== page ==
The main operational risks Heijmans faced in 2022 were those resulting from the nitrogen emissions issue, higher mortgage interest rates, the government’s limited execution capacity and budgets and the scarcity of materials, products and labour, as well as significantly higher procurement costs (especially for energy-driven products).
The nitrogen emissions issue has led to delays in permit processes, delays in projects under construction and a freeze in the Ministry of Public Works and Waterways’ tender calendar, especially for line-infrastructure projects. This covers all traffic infrastructure and related areas for traffic and the transport of people, goods and communications. This includes roads, waterways, pipelines, power lines and infrastructure for telecommunications. The shortfall in government budgets for infrastructure projects has also led to the postponement and cancellation of tenders. This was mainly due to the decentralisation of responsibilities, combined with unexpected extra government spending. Heijmans mitigated this by shifting its project portfolio to focus more on the government’s High Water Protection Programme and the energy transition, in addition to line infrastructure. There is also a capacity issue: we are dealing with extensive spatial planning procedures that are causing delays. Also, the nitrogen exemption for construction has now expired, and we need to provide and check Aerius calculations for many projects.
Furthermore, in 2022 we faced significant materials and energy price increases, especially for steel, copper, timber and plastic-related products. In particular, energy and semi-finished products produced using energy were substantially more expensive than the previous year. Heijmans closely monitors developments and ensures, among other things, that the organisation is provided with the right information to take into account the price risk in tenders (including advice on the indexation to be applied). Price increases are mainly the result of an imbalance between supply and demand. This imbalance in turn leads to scarcity, which is ultimately more challenging. We try to mitigate this risk by working with fixed partners and securing purchases at an early stage. In addition, Heijmans has so far succeeded in passing on part of the higher procurement costs in the selling prices of our products and services through indexation agreements. We do this by including an assessment of how clients deal with price risk and indexation agreements as an assessment criterion when selecting projects for tendering. The commitment, risk awareness and adaptability of our people play an important role on this front.
By monitoring our main projects on a monthly basis, we try to identify undesirable developments in good time, so we can take appropriate management measures at the earliest possible stage. On this point, we noted last year that monthly monitoring of long-term projects and then acting on (weak) signals at an earlier stage are important for timely intervention. We will therefore devote extra attention to the monitoring of our long-term contracts and address this in our project reviews.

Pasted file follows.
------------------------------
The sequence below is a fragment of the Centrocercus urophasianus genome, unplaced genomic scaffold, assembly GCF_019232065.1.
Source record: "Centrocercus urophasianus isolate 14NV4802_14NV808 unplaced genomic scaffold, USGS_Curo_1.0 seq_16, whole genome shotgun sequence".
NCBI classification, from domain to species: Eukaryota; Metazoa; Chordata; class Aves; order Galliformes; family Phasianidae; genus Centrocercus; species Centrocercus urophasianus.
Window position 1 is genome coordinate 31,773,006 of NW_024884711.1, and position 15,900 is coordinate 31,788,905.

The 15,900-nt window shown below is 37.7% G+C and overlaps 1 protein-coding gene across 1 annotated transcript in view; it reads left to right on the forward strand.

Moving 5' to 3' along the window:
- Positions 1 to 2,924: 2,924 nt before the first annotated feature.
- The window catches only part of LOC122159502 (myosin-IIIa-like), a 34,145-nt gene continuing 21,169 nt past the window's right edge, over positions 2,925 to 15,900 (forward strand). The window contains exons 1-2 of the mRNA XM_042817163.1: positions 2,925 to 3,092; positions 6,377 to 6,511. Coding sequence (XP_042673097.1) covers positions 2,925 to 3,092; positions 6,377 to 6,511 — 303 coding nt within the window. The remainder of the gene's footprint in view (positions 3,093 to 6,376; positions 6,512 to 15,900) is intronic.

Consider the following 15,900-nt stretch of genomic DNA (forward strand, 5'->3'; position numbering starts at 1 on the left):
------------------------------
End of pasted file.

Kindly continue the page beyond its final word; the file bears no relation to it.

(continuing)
It is important that the operational risk management team is and remains independent of the tender team in order to ensure and maintain sufficient focus in the considerations we make during the tender process.
The Covid-19 crisis demonstrated that Heijmans is agile and can respond adequately to changing circumstances. We were able to mitigate the effects of this pandemic partly thanks to the ‘Let’s keep working, safely’ protocol. The flip side of this is that if the organisation is doing well, people might become less vigilant. Should the market deteriorate or change substantially in the future, the pressure on the order book may increase. We are very vigilant about avoiding any increase in our risk acceptance, as well as our general cost levels, creating potential problems for the future. We therefore also continue to target a ‘margin over volume’ approach to our markets.
Green with a yellow rim
Bakir Selliah (35) is a circularity business developer at the Non-residential building business unit, and for the past five years, has been building expertise in circular construction.
“After studying architecture, I didn’t know exactly what I wanted to do. After trying out a few different things, I did a traineeship at Heijmans, and that’s when I came across the field of circularity. I found that really exciting. That was five years ago, and circularity was still in its infancy in the construction world. I’m really happy that Heijmans understood just how important it would become and created a position for me. With a small team, I built up our expertise in circularity. That wasn’t always easy, because how do you develop something that clients don’t ask for in tenders?”
"Of course, these days circularity is part of almost every tender, and projects use the lead we have built on this front. Right now, I advise tender teams in the service regions and sit at the table with colleagues at Schiphol to drive sustainability and circularity. We also developed the Circular Management & Maintenance proposition, which we deploy in various maintenance tenders. While I used to have to approach the regional teams to offer my help, now I’m flooded with phone calls from them. It makes you feel appreciated, and I get a lot of energy from that.”
“My ambition is to leave the world better for the next generation, especially now that I have an eighteen-month-old son. That’s why I want to take sustainability to the next level. Heijmans is a great place for that, because sustainability is high on the agenda here. I have a green heart, with a thick yellow rim around it.”
I used to have to approach the regional teams to offer my help, now I’m flooded with phone calls from them